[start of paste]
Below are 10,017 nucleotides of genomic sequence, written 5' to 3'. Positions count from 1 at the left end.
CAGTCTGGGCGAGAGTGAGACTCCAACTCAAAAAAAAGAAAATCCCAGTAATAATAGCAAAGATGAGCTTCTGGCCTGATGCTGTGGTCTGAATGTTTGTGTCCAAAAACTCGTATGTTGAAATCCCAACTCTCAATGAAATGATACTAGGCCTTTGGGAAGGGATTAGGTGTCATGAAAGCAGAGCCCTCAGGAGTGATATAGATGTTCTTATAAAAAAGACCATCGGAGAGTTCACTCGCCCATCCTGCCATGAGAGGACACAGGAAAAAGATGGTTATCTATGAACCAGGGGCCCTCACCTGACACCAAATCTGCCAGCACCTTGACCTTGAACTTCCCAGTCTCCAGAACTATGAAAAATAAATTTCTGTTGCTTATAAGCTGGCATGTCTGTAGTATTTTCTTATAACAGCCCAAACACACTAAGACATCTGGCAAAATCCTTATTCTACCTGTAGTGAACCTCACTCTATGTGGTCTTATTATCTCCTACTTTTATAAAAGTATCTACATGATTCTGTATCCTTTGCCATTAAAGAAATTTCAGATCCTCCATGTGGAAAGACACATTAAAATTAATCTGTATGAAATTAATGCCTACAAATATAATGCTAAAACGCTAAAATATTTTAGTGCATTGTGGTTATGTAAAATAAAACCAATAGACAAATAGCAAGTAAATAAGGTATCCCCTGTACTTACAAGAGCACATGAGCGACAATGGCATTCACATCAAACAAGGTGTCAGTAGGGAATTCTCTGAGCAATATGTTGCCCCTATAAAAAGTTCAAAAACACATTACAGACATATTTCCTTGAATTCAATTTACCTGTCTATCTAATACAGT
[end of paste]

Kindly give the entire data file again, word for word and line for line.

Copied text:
Below are 10,017 nucleotides of genomic sequence, written 5' to 3'. Positions count from 1 at the left end.
CAGTCTGGGCGAGAGTGAGACTCCAACTCAAAAAAAAGAAAATCCCAGTAATAATAGCAAAGATGAGCTTCTGGCCTGATGCTGTGGTCTGAATGTTTGTGTCCAAAAACTCGTATGTTGAAATCCCAACTCTCAATGAAATGATACTAGGCCTTTGGGAAGGGATTAGGTGTCATGAAAGCAGAGCCCTCAGGAGTGATATAGATGTTCTTATAAAAAAGACCATCGGAGAGTTCACTCGCCCATCCTGCCATGAGAGGACACAGGAAAAAGATGGTTATCTATGAACCAGGGGCCCTCACCTGACACCAAATCTGCCAGCACCTTGACCTTGAACTTCCCAGTCTCCAGAACTATGAAAAATAAATTTCTGTTGCTTATAAGCTGGCATGTCTGTAGTATTTTCTTATAACAGCCCAAACACACTAAGACATCTGGCAAAATCCTTATTCTACCTGTAGTGAACCTCACTCTATGTGGTCTTATTATCTCCTACTTTTATAAAAGTATCTACATGATTCTGTATCCTTTGCCATTAAAGAAATTTCAGATCCTCCATGTGGAAAGACACATTAAAATTAATCTGTATGAAATTAATGCCTACAAATATAATGCTAAAACGCTAAAATATTTTAGTGCATTGTGGTTATGTAAAATAAAACCAATAGACAAATAGCAAGTAAATAAGGTATCCCCTGTACTTACAAGAGCACATGAGCGACAATGGCATTCACATCAAACAAGGTGTCAGTAGGGAATTCTCTGAGCAATATGTTGCCCCTATAAAAAGTTCAAAAACACATTACAGACATATTTCCTTGAATTCAATTTACCTGTCTATCTAATACAGT